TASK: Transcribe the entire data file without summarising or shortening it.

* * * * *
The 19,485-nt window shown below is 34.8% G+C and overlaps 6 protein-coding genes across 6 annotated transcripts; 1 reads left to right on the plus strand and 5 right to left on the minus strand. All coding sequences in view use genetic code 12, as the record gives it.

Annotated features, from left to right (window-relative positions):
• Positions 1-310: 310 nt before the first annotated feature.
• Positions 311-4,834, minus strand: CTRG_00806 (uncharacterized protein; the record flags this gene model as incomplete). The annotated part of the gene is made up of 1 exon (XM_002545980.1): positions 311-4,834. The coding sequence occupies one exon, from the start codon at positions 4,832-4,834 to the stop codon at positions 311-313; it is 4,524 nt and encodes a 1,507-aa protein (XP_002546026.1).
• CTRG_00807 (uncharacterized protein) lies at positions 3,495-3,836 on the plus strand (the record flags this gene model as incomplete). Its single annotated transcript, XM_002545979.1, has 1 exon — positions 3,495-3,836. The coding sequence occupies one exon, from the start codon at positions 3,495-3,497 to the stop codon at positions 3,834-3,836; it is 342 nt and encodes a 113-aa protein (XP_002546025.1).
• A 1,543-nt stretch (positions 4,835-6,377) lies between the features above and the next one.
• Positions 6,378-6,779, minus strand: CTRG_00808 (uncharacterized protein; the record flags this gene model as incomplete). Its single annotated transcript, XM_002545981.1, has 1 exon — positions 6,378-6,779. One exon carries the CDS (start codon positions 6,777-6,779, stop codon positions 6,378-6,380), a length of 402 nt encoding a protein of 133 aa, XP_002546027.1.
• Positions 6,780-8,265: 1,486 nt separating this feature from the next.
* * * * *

The 19,485-nt window shown below is 34.8% G+C and overlaps 6 protein-coding genes across 6 annotated transcripts; 1 reads left to right on the plus strand and 5 right to left on the minus strand. All coding sequences in view use genetic code 12, as the record gives it.

Annotated features, from left to right (window-relative positions):
• Positions 1-310: 310 nt before the first annotated feature.
• Positions 311-4,834, minus strand: CTRG_00806 (uncharacterized protein; the record flags this gene model as incomplete). The annotated part of the gene is made up of 1 exon (XM_002545980.1): positions 311-4,834. The coding sequence occupies one exon, from the start codon at positions 4,832-4,834 to the stop codon at positions 311-313; it is 4,524 nt and encodes a 1,507-aa protein (XP_002546026.1).
• CTRG_00807 (uncharacterized protein) lies at positions 3,495-3,836 on the plus strand (the record flags this gene model as incomplete). Its single annotated transcript, XM_002545979.1, has 1 exon — positions 3,495-3,836. The coding sequence occupies one exon, from the start codon at positions 3,495-3,497 to the stop codon at positions 3,834-3,836; it is 342 nt and encodes a 113-aa protein (XP_002546025.1).
• A 1,543-nt stretch (positions 4,835-6,377) lies between the features above and the next one.
• Positions 6,378-6,779, minus strand: CTRG_00808 (uncharacterized protein; the record flags this gene model as incomplete). Its single annotated transcript, XM_002545981.1, has 1 exon — positions 6,378-6,779. One exon carries the CDS (start codon positions 6,777-6,779, stop codon positions 6,378-6,380), a length of 402 nt encoding a protein of 133 aa, XP_002546027.1.
• Positions 6,780-8,265: 1,486 nt separating this feature from the next.